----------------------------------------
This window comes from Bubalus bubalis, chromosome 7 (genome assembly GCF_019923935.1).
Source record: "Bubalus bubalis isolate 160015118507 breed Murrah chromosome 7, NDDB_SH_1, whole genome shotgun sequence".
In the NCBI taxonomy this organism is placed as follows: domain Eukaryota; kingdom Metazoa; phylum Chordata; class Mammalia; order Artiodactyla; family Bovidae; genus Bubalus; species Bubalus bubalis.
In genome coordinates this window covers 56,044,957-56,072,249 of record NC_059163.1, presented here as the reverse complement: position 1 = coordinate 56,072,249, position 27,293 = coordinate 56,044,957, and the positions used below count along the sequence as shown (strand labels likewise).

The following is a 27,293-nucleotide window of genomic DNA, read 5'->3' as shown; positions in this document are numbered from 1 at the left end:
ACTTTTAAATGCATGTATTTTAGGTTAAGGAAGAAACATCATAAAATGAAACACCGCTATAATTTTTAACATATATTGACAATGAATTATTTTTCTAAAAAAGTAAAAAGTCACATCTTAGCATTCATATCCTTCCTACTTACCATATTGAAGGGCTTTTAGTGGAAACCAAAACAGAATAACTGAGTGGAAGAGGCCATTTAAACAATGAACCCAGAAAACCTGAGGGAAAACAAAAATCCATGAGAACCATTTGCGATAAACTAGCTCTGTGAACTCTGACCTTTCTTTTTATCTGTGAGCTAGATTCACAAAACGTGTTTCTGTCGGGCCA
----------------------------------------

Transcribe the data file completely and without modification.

This window comes from Bubalus bubalis, chromosome 7 (genome assembly GCF_019923935.1).
Source record: "Bubalus bubalis isolate 160015118507 breed Murrah chromosome 7, NDDB_SH_1, whole genome shotgun sequence".
In the NCBI taxonomy this organism is placed as follows: domain Eukaryota; kingdom Metazoa; phylum Chordata; class Mammalia; order Artiodactyla; family Bovidae; genus Bubalus; species Bubalus bubalis.
In genome coordinates this window covers 56,044,957-56,072,249 of record NC_059163.1, presented here as the reverse complement: position 1 = coordinate 56,072,249, position 27,293 = coordinate 56,044,957, and the positions used below count along the sequence as shown (strand labels likewise).

The following is a 27,293-nucleotide window of genomic DNA, read 5'->3' as shown; positions in this document are numbered from 1 at the left end:
ACTTTTAAATGCATGTATTTTAGGTTAAGGAAGAAACATCATAAAATGAAACACCGCTATAATTTTTAACATATATTGACAATGAATTATTTTTCTAAAAAAGTAAAAAGTCACATCTTAGCATTCATATCCTTCCTACTTACCATATTGAAGGGCTTTTAGTGGAAACCAAAACAGAATAACTGAGTGGAAGAGGCCATTTAAACAATGAACCCAGAAAACCTGAGGGAAAACAAAAATCCATGAGAACCATTTGCGATAAACTAGCTCTGTGAACTCTGACCTTTCTTTTTATCTGTGAGCTAGATTCACAAAACGTGTTTCTGTCGGGCCA